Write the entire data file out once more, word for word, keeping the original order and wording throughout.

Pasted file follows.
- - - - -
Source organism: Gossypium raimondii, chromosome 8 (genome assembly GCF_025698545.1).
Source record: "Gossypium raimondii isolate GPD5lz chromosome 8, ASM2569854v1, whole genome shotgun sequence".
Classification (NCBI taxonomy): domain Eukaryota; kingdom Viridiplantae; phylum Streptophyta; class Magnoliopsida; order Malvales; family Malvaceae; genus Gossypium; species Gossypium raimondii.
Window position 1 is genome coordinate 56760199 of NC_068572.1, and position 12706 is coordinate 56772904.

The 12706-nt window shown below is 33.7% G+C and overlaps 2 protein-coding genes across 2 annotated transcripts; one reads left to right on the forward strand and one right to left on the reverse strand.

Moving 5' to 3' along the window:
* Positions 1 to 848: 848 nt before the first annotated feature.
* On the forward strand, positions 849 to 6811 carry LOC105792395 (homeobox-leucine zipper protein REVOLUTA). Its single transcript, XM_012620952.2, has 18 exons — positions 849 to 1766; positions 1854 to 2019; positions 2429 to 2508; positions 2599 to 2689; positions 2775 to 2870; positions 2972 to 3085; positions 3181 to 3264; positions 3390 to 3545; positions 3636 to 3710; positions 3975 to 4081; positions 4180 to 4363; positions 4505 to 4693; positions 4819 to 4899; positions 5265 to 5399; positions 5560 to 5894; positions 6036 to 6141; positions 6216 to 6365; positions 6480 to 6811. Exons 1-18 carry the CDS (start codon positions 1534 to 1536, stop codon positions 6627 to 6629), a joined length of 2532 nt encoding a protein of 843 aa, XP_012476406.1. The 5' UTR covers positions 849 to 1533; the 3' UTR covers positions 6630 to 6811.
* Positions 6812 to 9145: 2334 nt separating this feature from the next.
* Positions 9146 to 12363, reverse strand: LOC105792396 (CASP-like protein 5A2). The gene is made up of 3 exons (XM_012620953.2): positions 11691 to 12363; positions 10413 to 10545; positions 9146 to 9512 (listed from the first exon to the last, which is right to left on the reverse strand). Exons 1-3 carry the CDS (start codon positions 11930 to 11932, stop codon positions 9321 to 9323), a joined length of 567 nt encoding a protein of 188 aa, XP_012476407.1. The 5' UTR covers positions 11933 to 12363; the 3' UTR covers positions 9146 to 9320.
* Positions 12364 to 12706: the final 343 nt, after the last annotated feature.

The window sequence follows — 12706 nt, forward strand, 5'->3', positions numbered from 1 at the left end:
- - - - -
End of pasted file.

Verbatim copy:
Source organism: Gossypium raimondii, chromosome 8 (genome assembly GCF_025698545.1).
Source record: "Gossypium raimondii isolate GPD5lz chromosome 8, ASM2569854v1, whole genome shotgun sequence".
Classification (NCBI taxonomy): domain Eukaryota; kingdom Viridiplantae; phylum Streptophyta; class Magnoliopsida; order Malvales; family Malvaceae; genus Gossypium; species Gossypium raimondii.
Window position 1 is genome coordinate 56760199 of NC_068572.1, and position 12706 is coordinate 56772904.

The 12706-nt window shown below is 33.7% G+C and overlaps 2 protein-coding genes across 2 annotated transcripts; one reads left to right on the forward strand and one right to left on the reverse strand.

Moving 5' to 3' along the window:
* Positions 1 to 848: 848 nt before the first annotated feature.
* On the forward strand, positions 849 to 6811 carry LOC105792395 (homeobox-leucine zipper protein REVOLUTA). Its single transcript, XM_012620952.2, has 18 exons — positions 849 to 1766; positions 1854 to 2019; positions 2429 to 2508; positions 2599 to 2689; positions 2775 to 2870; positions 2972 to 3085; positions 3181 to 3264; positions 3390 to 3545; positions 3636 to 3710; positions 3975 to 4081; positions 4180 to 4363; positions 4505 to 4693; positions 4819 to 4899; positions 5265 to 5399; positions 5560 to 5894; positions 6036 to 6141; positions 6216 to 6365; positions 6480 to 6811. Exons 1-18 carry the CDS (start codon positions 1534 to 1536, stop codon positions 6627 to 6629), a joined length of 2532 nt encoding a protein of 843 aa, XP_012476406.1. The 5' UTR covers positions 849 to 1533; the 3' UTR covers positions 6630 to 6811.
* Positions 6812 to 9145: 2334 nt separating this feature from the next.
* Positions 9146 to 12363, reverse strand: LOC105792396 (CASP-like protein 5A2). The gene is made up of 3 exons (XM_012620953.2): positions 11691 to 12363; positions 10413 to 10545; positions 9146 to 9512 (listed from the first exon to the last, which is right to left on the reverse strand). Exons 1-3 carry the CDS (start codon positions 11930 to 11932, stop codon positions 9321 to 9323), a joined length of 567 nt encoding a protein of 188 aa, XP_012476407.1. The 5' UTR covers positions 11933 to 12363; the 3' UTR covers positions 9146 to 9320.
* Positions 12364 to 12706: the final 343 nt, after the last annotated feature.

The window sequence follows — 12706 nt, forward strand, 5'->3', positions numbered from 1 at the left end: